Comelec airtime limit rule on poll ads stoppedBy Tetch Torres-Tupas
MANILA, Philippines—The Supreme Court on Tuesday stopped the Commission on Elections from implementing its resolution that imposed a cap on airtime of campaign advertisements.
Voting 9-6, the high court issued the status quo ante against the Comelec resolution on airtime limits on political advertisements.
The Justices who voted for the status quo ante were Senior Associate Justice Antonio Carpio, Associate Justices Presbitero Velasco, Teresita Leonardo De Castro, Diosdado Peralta, Lucas Bersamin, Martin Villarama, Jose Perez, Jose Mendoza and Marvic Leonen.
The justices who voted against the SQA were Chief Justice Maria Lourdes Sereno, Associate Justices Arturo Brion, Mariano Del Castillo, Roberto Abad, Bienvenido Reyes and Estela Perlas-Bernabe.
An SQA is issued to preserve the last actual peaceable and uncontested status before the litigation or filing of a petition which means, on this case, as if there is no Comelec resolution to implement yet.
Petitioners are questioning the legality of the Comelec resolution.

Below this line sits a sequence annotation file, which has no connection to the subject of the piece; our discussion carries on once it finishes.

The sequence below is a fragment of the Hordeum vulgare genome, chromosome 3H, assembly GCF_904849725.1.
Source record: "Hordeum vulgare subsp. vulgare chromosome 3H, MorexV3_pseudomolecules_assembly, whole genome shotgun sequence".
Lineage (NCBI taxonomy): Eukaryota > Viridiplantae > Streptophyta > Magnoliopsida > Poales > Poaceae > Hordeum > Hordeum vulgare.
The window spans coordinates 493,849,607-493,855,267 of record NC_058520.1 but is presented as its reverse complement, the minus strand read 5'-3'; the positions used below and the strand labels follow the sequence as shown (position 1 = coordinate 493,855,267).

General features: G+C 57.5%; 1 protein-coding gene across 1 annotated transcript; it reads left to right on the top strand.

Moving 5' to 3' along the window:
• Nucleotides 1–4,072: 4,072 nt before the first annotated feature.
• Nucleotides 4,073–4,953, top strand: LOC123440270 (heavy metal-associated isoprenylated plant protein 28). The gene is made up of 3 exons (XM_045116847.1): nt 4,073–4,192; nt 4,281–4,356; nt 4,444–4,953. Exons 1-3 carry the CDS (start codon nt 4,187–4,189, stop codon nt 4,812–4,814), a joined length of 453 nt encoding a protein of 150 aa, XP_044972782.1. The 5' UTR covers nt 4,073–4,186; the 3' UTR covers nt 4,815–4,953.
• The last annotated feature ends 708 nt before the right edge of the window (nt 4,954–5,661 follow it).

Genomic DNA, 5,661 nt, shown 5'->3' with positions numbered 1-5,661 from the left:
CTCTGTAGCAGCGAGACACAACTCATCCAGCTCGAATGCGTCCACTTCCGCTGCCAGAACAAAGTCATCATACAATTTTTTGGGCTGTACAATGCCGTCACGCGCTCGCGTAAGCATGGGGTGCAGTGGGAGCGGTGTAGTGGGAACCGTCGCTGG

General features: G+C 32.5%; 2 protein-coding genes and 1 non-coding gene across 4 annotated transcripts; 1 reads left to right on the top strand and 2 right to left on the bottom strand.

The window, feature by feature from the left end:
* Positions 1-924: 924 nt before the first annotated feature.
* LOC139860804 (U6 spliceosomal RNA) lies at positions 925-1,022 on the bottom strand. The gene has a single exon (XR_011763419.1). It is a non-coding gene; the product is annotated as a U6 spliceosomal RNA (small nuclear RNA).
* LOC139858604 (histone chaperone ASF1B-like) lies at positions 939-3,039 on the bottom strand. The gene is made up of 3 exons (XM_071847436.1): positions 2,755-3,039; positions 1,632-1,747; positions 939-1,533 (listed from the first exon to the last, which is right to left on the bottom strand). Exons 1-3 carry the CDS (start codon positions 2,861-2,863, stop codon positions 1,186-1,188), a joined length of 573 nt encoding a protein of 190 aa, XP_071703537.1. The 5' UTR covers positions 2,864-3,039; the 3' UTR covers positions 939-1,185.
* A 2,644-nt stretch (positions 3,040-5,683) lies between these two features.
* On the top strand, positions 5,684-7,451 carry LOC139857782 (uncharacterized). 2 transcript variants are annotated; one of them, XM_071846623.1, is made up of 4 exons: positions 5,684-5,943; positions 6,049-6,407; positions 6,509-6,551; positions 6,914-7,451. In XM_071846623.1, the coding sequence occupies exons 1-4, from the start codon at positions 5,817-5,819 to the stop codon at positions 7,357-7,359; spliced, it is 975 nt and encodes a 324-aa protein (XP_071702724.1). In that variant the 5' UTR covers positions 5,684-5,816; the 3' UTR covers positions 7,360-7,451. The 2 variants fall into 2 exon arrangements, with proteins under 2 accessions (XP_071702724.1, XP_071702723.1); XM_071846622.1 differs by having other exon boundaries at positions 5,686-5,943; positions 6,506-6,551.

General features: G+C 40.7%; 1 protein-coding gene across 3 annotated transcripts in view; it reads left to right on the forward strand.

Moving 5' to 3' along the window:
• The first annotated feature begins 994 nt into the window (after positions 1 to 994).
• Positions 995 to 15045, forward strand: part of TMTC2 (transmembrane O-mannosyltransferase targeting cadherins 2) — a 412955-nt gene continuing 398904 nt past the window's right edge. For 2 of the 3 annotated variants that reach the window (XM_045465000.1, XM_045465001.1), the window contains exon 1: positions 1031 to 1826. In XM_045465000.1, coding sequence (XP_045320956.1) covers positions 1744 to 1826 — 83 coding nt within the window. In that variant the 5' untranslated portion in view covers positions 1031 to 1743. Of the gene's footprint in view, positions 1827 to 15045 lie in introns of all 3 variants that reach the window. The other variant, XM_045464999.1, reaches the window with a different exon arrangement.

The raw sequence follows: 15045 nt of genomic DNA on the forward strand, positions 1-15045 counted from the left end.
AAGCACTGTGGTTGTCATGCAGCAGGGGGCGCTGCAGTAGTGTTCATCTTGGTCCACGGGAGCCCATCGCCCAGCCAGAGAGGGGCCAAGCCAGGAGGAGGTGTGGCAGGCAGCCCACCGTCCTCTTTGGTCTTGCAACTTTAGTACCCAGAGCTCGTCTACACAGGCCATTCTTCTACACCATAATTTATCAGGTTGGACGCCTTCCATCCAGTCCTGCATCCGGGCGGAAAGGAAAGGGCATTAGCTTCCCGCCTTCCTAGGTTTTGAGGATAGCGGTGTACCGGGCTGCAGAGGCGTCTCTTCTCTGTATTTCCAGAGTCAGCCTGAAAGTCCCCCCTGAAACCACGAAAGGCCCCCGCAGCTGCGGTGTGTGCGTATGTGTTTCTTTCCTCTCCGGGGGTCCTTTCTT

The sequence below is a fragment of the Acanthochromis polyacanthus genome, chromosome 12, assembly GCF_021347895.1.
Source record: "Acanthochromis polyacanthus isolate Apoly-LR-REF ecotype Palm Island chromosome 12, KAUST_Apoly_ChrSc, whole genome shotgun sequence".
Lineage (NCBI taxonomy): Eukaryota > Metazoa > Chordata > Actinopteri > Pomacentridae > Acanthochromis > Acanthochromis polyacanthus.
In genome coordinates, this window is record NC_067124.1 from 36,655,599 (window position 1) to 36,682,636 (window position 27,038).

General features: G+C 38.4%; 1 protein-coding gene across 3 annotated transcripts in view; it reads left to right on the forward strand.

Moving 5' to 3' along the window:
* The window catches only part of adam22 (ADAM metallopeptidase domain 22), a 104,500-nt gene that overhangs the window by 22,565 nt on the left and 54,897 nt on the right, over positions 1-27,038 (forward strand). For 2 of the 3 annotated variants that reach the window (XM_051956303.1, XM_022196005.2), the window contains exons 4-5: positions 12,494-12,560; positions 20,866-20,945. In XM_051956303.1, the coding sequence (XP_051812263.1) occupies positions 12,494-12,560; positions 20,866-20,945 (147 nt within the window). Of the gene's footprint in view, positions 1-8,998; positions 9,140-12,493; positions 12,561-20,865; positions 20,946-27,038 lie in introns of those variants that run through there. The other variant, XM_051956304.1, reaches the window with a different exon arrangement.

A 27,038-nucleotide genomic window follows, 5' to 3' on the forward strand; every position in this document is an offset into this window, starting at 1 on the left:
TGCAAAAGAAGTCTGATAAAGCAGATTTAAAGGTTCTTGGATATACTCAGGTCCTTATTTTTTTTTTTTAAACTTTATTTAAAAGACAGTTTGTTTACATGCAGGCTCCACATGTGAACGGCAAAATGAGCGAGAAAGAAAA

Senator Alan Peter Cayetano said Comelec Resolution 9615 that put a limit on the advertising time of a candidate is “unconstitutional since it limits the people’s right to information.”
Cayetano also noted that the resolution “smacks of prior restraint” which is a clear affront to the freedom of speech or expression.
GMA7, TV5 and Bombo Radyo filed separate petitions with the high court assailing the said Comelec resolution.
GMA7, in its 56-page petition said Comelec Resolution No 9615 and its amendment Resolution No. 9631 are both “too restrictive.”
TV5, on the other hand, said the new rule is “vague” because it failed to provide for a definite manner in which aggregation shall be made “thus making it difficult or impossible for media outlets to comply while subjecting them to possible criminal liability and loss of franchise permits.”
Under the rule, at the start of the campaign period, Feb. 12, all national candidates will have 120 minutes in all TV networks and 180 minutes in all radio stations. Local candidates, meanwhile, have 60 minutes in all TV networks and 90 minutes in all radio stations.